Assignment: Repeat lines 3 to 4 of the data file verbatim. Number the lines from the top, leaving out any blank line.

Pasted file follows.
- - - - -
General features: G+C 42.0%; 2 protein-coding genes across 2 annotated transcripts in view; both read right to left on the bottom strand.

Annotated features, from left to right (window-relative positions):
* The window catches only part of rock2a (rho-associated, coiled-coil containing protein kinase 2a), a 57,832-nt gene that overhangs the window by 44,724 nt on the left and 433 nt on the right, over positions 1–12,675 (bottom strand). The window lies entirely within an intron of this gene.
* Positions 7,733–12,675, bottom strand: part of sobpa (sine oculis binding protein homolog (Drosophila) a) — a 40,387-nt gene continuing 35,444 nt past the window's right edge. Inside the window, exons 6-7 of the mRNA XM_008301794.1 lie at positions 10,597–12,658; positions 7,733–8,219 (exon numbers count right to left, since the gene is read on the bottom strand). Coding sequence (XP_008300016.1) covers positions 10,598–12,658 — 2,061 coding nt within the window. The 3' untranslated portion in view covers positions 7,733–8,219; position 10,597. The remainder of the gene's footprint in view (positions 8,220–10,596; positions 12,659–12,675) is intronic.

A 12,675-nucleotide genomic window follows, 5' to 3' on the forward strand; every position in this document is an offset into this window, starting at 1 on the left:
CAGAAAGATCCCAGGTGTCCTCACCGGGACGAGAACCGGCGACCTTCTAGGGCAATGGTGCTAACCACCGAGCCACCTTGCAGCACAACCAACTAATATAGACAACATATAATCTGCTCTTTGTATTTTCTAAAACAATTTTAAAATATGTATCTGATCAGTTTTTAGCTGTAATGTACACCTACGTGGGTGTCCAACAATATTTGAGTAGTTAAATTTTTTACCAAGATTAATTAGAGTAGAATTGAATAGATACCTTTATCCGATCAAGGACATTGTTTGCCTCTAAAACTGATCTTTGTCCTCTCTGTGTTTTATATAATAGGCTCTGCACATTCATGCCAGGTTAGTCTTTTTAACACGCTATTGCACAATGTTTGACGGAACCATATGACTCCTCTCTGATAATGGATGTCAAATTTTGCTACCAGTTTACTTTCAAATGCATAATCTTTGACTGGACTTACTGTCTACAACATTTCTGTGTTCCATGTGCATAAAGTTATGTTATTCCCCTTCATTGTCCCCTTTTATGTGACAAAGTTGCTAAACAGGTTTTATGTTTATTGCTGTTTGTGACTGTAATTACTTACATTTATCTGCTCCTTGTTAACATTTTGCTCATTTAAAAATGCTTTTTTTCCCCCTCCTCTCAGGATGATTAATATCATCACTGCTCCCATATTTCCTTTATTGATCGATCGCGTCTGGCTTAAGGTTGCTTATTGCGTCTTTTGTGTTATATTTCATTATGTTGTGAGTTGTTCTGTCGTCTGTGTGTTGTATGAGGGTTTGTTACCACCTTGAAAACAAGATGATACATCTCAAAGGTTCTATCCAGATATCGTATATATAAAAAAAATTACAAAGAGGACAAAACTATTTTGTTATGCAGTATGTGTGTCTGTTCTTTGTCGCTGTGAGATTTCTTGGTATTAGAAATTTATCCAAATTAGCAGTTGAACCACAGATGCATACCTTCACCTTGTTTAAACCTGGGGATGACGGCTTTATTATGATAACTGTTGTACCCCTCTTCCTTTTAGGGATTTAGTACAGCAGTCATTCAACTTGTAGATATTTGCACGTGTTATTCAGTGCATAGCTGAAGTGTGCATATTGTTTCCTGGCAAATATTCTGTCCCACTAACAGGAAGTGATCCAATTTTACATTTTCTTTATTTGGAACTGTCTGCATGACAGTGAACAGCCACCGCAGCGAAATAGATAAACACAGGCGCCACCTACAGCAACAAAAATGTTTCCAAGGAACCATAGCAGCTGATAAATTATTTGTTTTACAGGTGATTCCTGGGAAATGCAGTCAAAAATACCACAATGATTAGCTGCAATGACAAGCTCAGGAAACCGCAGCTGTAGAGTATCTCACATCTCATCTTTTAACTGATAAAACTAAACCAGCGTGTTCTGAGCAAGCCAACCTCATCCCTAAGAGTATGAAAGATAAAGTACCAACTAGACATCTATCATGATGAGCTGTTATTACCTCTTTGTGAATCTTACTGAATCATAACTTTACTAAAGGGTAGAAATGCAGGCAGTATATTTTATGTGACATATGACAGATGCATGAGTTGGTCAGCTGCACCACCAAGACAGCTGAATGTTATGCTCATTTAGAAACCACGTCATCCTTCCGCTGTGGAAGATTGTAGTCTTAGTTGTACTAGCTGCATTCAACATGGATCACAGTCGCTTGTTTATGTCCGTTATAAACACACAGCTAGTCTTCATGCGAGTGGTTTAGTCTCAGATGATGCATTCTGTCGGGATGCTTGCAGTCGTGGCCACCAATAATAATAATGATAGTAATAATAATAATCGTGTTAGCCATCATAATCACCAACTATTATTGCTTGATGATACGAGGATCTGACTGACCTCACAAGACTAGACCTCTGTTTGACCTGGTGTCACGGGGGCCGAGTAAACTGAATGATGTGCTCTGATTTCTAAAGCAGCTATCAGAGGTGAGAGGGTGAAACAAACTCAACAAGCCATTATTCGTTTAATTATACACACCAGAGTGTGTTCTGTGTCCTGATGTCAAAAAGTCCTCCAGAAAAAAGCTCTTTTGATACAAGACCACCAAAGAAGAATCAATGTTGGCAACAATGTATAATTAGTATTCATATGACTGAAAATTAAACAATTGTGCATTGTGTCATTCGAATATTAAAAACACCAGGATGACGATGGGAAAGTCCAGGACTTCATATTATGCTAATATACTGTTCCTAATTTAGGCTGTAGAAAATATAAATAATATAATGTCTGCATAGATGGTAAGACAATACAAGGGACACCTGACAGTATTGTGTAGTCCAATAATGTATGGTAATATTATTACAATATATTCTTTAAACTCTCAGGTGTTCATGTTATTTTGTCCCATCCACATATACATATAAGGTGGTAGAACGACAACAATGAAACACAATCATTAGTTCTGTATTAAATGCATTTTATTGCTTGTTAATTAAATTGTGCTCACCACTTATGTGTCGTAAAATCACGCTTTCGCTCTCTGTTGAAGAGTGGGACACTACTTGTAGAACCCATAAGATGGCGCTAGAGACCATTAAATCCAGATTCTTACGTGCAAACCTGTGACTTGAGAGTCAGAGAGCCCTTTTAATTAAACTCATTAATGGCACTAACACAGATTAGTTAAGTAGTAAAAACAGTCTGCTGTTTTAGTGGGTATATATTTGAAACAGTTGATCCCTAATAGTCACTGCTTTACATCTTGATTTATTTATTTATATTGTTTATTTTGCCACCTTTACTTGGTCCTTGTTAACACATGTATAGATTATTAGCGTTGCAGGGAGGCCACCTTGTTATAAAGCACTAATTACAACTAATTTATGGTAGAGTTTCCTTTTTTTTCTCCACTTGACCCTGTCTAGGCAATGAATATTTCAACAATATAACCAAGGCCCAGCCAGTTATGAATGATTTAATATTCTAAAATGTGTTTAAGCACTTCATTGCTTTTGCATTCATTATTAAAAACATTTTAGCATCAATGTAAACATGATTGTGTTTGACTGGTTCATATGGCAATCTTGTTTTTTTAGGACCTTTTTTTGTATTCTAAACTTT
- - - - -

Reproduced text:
* The window catches only part of rock2a (rho-associated, coiled-coil containing protein kinase 2a), a 57,832-nt gene that overhangs the window by 44,724 nt on the left and 433 nt on the right, over positions 1–12,675 (bottom strand). The window lies entirely within an intron of this gene.
* Positions 7,733–12,675, bottom strand: part of sobpa (sine oculis binding protein homolog (Drosophila) a) — a 40,387-nt gene continuing 35,444 nt past the window's right edge. Inside the window, exons 6-7 of the mRNA XM_008301794.1 lie at positions 10,597–12,658; positions 7,733–8,219 (exon numbers count right to left, since the gene is read on the bottom strand). Coding sequence (XP_008300016.1) covers positions 10,598–12,658 — 2,061 coding nt within the window. The 3' untranslated portion in view covers positions 7,733–8,219; position 10,597. The remainder of the gene's footprint in view (positions 8,220–10,596; positions 12,659–12,675) is intronic.